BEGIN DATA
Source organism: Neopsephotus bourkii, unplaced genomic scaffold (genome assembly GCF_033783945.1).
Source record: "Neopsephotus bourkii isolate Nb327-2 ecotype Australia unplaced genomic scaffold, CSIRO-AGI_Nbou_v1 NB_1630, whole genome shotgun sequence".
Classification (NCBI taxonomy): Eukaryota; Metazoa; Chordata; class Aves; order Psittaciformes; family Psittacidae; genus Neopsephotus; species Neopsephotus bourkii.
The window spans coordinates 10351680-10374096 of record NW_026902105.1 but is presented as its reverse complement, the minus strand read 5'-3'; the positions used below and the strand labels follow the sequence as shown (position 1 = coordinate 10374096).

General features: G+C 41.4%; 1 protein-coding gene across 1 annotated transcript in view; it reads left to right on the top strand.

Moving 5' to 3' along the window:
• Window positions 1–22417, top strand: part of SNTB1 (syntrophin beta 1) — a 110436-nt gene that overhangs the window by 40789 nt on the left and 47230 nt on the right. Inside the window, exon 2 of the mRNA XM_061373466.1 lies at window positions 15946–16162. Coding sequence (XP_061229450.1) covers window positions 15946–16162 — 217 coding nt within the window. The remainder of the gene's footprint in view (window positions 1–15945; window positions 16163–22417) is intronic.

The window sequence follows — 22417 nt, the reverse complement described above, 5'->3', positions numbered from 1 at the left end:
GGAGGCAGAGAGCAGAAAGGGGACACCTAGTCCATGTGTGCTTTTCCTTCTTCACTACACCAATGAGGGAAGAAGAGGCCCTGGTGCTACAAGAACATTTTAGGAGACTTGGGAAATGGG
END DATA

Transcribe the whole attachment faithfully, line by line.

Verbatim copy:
Source organism: Neopsephotus bourkii, unplaced genomic scaffold (genome assembly GCF_033783945.1).
Source record: "Neopsephotus bourkii isolate Nb327-2 ecotype Australia unplaced genomic scaffold, CSIRO-AGI_Nbou_v1 NB_1630, whole genome shotgun sequence".
Classification (NCBI taxonomy): Eukaryota; Metazoa; Chordata; class Aves; order Psittaciformes; family Psittacidae; genus Neopsephotus; species Neopsephotus bourkii.
The window spans coordinates 10351680-10374096 of record NW_026902105.1 but is presented as its reverse complement, the minus strand read 5'-3'; the positions used below and the strand labels follow the sequence as shown (position 1 = coordinate 10374096).

General features: G+C 41.4%; 1 protein-coding gene across 1 annotated transcript in view; it reads left to right on the top strand.

Moving 5' to 3' along the window:
• Window positions 1–22417, top strand: part of SNTB1 (syntrophin beta 1) — a 110436-nt gene that overhangs the window by 40789 nt on the left and 47230 nt on the right. Inside the window, exon 2 of the mRNA XM_061373466.1 lies at window positions 15946–16162. Coding sequence (XP_061229450.1) covers window positions 15946–16162 — 217 coding nt within the window. The remainder of the gene's footprint in view (window positions 1–15945; window positions 16163–22417) is intronic.

The window sequence follows — 22417 nt, the reverse complement described above, 5'->3', positions numbered from 1 at the left end:
GGAGGCAGAGAGCAGAAAGGGGACACCTAGTCCATGTGTGCTTTTCCTTCTTCACTACACCAATGAGGGAAGAAGAGGCCCTGGTGCTACAAGAACATTTTAGGAGACTTGGGAAATGGG